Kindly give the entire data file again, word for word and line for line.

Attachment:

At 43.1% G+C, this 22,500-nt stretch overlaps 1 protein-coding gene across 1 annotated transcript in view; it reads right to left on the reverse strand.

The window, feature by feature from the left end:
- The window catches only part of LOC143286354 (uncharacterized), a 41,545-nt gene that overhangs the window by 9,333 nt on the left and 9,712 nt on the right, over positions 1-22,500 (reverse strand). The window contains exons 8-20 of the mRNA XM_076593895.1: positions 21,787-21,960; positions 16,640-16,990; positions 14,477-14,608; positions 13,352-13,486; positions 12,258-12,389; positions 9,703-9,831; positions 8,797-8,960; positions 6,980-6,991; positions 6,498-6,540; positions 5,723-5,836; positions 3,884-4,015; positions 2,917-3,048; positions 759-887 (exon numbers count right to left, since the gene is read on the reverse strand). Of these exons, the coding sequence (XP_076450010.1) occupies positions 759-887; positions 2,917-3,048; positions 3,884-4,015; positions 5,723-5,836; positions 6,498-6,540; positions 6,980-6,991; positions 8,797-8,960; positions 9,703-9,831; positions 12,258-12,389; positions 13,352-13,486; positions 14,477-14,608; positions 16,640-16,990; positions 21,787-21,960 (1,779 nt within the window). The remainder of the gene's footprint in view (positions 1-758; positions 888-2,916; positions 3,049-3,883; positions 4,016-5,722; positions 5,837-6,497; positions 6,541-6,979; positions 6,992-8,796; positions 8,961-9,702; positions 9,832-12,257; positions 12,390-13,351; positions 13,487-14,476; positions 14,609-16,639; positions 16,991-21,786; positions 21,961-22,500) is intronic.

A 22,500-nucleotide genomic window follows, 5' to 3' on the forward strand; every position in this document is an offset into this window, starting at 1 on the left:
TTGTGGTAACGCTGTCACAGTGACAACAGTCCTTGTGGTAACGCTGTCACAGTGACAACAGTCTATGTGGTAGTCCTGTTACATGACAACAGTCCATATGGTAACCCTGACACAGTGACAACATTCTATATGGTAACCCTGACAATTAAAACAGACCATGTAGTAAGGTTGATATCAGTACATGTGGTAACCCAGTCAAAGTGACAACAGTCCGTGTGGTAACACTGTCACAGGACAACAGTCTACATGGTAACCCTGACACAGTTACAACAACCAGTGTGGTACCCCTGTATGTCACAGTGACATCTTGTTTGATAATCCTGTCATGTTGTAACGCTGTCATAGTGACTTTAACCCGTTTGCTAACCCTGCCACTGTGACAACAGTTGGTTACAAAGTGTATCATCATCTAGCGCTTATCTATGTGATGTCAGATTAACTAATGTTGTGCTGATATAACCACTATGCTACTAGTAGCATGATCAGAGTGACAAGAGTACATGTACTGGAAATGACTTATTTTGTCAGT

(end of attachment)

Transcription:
At 43.1% G+C, this 22,500-nt stretch overlaps 1 protein-coding gene across 1 annotated transcript in view; it reads right to left on the reverse strand.

The window, feature by feature from the left end:
- The window catches only part of LOC143286354 (uncharacterized), a 41,545-nt gene that overhangs the window by 9,333 nt on the left and 9,712 nt on the right, over positions 1-22,500 (reverse strand). The window contains exons 8-20 of the mRNA XM_076593895.1: positions 21,787-21,960; positions 16,640-16,990; positions 14,477-14,608; positions 13,352-13,486; positions 12,258-12,389; positions 9,703-9,831; positions 8,797-8,960; positions 6,980-6,991; positions 6,498-6,540; positions 5,723-5,836; positions 3,884-4,015; positions 2,917-3,048; positions 759-887 (exon numbers count right to left, since the gene is read on the reverse strand). Of these exons, the coding sequence (XP_076450010.1) occupies positions 759-887; positions 2,917-3,048; positions 3,884-4,015; positions 5,723-5,836; positions 6,498-6,540; positions 6,980-6,991; positions 8,797-8,960; positions 9,703-9,831; positions 12,258-12,389; positions 13,352-13,486; positions 14,477-14,608; positions 16,640-16,990; positions 21,787-21,960 (1,779 nt within the window). The remainder of the gene's footprint in view (positions 1-758; positions 888-2,916; positions 3,049-3,883; positions 4,016-5,722; positions 5,837-6,497; positions 6,541-6,979; positions 6,992-8,796; positions 8,961-9,702; positions 9,832-12,257; positions 12,390-13,351; positions 13,487-14,476; positions 14,609-16,639; positions 16,991-21,786; positions 21,961-22,500) is intronic.

A 22,500-nucleotide genomic window follows, 5' to 3' on the forward strand; every position in this document is an offset into this window, starting at 1 on the left:
TTGTGGTAACGCTGTCACAGTGACAACAGTCCTTGTGGTAACGCTGTCACAGTGACAACAGTCTATGTGGTAGTCCTGTTACATGACAACAGTCCATATGGTAACCCTGACACAGTGACAACATTCTATATGGTAACCCTGACAATTAAAACAGACCATGTAGTAAGGTTGATATCAGTACATGTGGTAACCCAGTCAAAGTGACAACAGTCCGTGTGGTAACACTGTCACAGGACAACAGTCTACATGGTAACCCTGACACAGTTACAACAACCAGTGTGGTACCCCTGTATGTCACAGTGACATCTTGTTTGATAATCCTGTCATGTTGTAACGCTGTCATAGTGACTTTAACCCGTTTGCTAACCCTGCCACTGTGACAACAGTTGGTTACAAAGTGTATCATCATCTAGCGCTTATCTATGTGATGTCAGATTAACTAATGTTGTGCTGATATAACCACTATGCTACTAGTAGCATGATCAGAGTGACAAGAGTACATGTACTGGAAATGACTTATTTTGTCAGT